British Airways doesn't blame Indian firm for flight disruption


British Airways (BA) chief executive Alex Cruz has said he will not resign over the airline's worldwide computer system failure that stranded thousands of passengers as London's Heathrow airport said the airline expects to run a full flight schedule on Tuesday (May 30).

"At Heathrow, we operated virtually all our scheduled long-haulflights, though the knock-on effects of Saturday's disruptionresulted in a reduced short-haul programme", Sky news quoted a BA spokeswoman said:"We apologise again to customers for the frustration andinconvenience they are experiencing and thank them for theircontinued patience".

BA cancelled all its flights out of Heathrow and Gatwick on Saturday after the IT failure, which shut down all of the carrier's check-in and operational systems and affected call centers and its website.

The disruption occurred on a busier than usual weekend for the airports, with Monday a public holiday in the United Kingdom when thousands of families travel.

The airline was forced to ground all flights in Heathrow and Gatwick airports on Saturday after it experienced an IT system outage around the world. "The root cause was a power supply issue that affected a number of our systems", she said.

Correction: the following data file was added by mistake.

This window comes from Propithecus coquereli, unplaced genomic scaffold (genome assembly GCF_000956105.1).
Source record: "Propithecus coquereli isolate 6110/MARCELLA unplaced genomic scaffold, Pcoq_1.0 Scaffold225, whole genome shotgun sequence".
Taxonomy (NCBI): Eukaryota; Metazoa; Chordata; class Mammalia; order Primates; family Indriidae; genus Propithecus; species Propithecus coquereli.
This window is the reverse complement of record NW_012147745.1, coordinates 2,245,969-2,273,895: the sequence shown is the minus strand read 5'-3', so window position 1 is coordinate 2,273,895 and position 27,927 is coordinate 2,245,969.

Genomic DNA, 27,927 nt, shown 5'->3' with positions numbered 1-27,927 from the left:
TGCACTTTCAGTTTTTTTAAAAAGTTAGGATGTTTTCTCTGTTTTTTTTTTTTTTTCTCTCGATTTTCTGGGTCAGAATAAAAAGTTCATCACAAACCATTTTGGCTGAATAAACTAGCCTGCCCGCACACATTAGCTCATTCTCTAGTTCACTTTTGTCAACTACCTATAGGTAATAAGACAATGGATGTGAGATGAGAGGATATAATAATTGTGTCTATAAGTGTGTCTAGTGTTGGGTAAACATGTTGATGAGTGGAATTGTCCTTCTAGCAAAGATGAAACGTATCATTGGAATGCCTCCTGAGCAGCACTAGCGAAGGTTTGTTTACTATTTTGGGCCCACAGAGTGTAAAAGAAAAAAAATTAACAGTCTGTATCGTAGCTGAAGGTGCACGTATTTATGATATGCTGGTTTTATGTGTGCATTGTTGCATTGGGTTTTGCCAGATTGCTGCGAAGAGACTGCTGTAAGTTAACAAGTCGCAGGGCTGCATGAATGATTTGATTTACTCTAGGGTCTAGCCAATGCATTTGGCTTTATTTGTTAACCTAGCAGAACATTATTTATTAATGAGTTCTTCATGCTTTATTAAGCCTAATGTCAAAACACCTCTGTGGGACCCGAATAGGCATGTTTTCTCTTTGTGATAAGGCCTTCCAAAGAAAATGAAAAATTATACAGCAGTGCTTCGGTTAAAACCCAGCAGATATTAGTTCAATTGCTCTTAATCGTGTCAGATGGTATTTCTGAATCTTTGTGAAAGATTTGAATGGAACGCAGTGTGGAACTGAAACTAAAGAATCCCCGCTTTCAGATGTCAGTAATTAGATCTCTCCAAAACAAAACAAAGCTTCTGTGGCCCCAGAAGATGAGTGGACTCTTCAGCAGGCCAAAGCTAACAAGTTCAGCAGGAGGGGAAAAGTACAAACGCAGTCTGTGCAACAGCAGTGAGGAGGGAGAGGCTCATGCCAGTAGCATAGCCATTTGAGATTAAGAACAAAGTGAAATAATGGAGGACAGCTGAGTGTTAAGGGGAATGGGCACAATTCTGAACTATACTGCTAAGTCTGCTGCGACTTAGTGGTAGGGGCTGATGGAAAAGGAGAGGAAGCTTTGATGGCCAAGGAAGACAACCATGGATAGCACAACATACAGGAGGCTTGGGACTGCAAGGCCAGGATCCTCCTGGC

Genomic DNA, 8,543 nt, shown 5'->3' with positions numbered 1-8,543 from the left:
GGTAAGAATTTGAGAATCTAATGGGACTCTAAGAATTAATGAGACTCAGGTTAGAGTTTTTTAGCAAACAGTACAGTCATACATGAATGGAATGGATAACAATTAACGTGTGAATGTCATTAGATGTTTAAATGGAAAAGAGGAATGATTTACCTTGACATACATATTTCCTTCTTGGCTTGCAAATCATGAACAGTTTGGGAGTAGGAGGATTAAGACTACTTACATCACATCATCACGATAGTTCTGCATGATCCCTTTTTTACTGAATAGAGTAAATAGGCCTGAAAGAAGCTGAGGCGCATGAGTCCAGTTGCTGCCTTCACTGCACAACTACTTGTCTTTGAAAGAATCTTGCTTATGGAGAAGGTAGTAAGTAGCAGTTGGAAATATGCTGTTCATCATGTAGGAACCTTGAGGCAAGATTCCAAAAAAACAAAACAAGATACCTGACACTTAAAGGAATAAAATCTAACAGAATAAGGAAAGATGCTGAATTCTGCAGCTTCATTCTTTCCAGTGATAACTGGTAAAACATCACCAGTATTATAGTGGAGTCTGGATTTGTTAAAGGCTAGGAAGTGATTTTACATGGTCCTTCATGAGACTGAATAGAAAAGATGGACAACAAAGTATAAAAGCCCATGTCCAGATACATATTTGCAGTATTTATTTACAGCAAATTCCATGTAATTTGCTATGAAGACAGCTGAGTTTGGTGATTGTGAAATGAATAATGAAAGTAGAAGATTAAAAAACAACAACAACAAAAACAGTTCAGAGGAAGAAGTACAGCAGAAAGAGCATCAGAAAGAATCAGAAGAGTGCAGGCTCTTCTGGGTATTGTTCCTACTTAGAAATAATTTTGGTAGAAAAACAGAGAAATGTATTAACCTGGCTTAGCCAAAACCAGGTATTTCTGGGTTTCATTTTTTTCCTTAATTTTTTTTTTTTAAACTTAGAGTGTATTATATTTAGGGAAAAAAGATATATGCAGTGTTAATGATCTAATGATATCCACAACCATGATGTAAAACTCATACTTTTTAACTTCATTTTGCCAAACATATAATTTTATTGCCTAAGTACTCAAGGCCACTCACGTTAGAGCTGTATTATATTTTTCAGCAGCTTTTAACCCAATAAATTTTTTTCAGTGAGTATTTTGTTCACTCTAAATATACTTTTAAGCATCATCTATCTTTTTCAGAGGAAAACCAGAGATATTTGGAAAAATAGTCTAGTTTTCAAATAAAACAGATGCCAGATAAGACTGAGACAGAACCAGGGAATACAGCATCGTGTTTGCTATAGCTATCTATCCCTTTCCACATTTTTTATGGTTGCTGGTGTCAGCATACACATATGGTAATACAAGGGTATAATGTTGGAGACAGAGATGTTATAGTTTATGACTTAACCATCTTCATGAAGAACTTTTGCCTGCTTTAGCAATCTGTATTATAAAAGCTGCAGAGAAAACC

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Cruz said the failure was caused by a power surge. Many complained about a lack of information from the airline.

After the outage caused more than 1,000 flights to be delayed or cancelled, including BA's sister airlines in Spain, Iberia and Air Nostrum, focus quickly turned to Mr Cruz's handling of the company, having shut down the airline's computer department a year ago, slashing 700 jobs in the UK.

BA's GMB union has said outsourcing IT jobs to India could have made the problems worse.

Passengers, some of whom had spent the night at London's Heathrow Airport, faced frustrating waits to learn if and when they could fly out.

British Airways' planes were unable to take off from Heathrow and Gatwick airports amid the outage.

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And British Airways - who face a £50 million compensation bill - have now warned travellers that it may be several days before normal service can resume.

More than 1,000 flights were affected.

BA flights to and from three Indian metro cities were also cancelled after the computer system broke down.

The impact of the incident, which began on Saturday, continued with a third day of disruption on Monday, a national holiday in the UK.

London-bound long-haul flights are expected to land on schedule Sunday, it said, but the airline advised customers not to come to the airports "unless you have a confirmed booking for travel".

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